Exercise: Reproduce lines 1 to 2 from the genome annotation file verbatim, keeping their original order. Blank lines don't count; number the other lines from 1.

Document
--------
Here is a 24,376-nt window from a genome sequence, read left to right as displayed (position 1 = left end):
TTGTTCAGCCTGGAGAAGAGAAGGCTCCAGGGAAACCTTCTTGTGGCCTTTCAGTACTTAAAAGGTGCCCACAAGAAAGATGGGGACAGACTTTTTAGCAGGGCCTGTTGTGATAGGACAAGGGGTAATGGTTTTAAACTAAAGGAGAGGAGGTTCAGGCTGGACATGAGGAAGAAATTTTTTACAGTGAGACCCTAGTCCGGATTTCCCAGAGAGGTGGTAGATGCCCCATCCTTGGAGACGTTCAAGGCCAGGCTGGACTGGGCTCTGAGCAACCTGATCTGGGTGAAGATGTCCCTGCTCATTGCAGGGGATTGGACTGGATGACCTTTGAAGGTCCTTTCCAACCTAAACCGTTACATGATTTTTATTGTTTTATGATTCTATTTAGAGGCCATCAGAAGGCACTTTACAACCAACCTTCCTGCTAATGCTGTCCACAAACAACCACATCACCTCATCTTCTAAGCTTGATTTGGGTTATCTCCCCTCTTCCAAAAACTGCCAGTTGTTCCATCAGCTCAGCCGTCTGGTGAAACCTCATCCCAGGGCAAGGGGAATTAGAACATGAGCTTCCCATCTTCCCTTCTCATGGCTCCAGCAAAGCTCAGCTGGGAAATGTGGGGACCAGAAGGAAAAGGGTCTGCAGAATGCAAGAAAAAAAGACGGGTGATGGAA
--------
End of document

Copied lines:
Here is a 24,376-nt window from a genome sequence, read left to right as displayed (position 1 = left end):
TTGTTCAGCCTGGAGAAGAGAAGGCTCCAGGGAAACCTTCTTGTGGCCTTTCAGTACTTAAAAGGTGCCCACAAGAAAGATGGGGACAGACTTTTTAGCAGGGCCTGTTGTGATAGGACAAGGGGTAATGGTTTTAAACTAAAGGAGAGGAGGTTCAGGCTGGACATGAGGAAGAAATTTTTTACAGTGAGACCCTAGTCCGGATTTCCCAGAGAGGTGGTAGATGCCCCATCCTTGGAGACGTTCAAGGCCAGGCTGGACTGGGCTCTGAGCAACCTGATCTGGGTGAAGATGTCCCTGCTCATTGCAGGGGATTGGACTGGATGACCTTTGAAGGTCCTTTCCAACCTAAACCGTTACATGATTTTTATTGTTTTATGATTCTATTTAGAGGCCATCAGAAGGCACTTTACAACCAACCTTCCTGCTAATGCTGTCCACAAACAACCACATCACCTCATCTTCTAAGCTTGATTTGGGTTATCTCCCCTCTTCCAAAAACTGCCAGTTGTTCCATCAGCTCAGCCGTCTGGTGAAACCTCATCCCAGGGCAAGGGGAATTAGAACATGAGCTTCCCATCTTCCCTTCTCATGGCTCCAGCAAAGCTCAGCTGGGAAATGTGGGGACCAGAAGGAAAAGGGTCTGCAGAATGCAAGAAAAAAAGACGGGTGATGGAA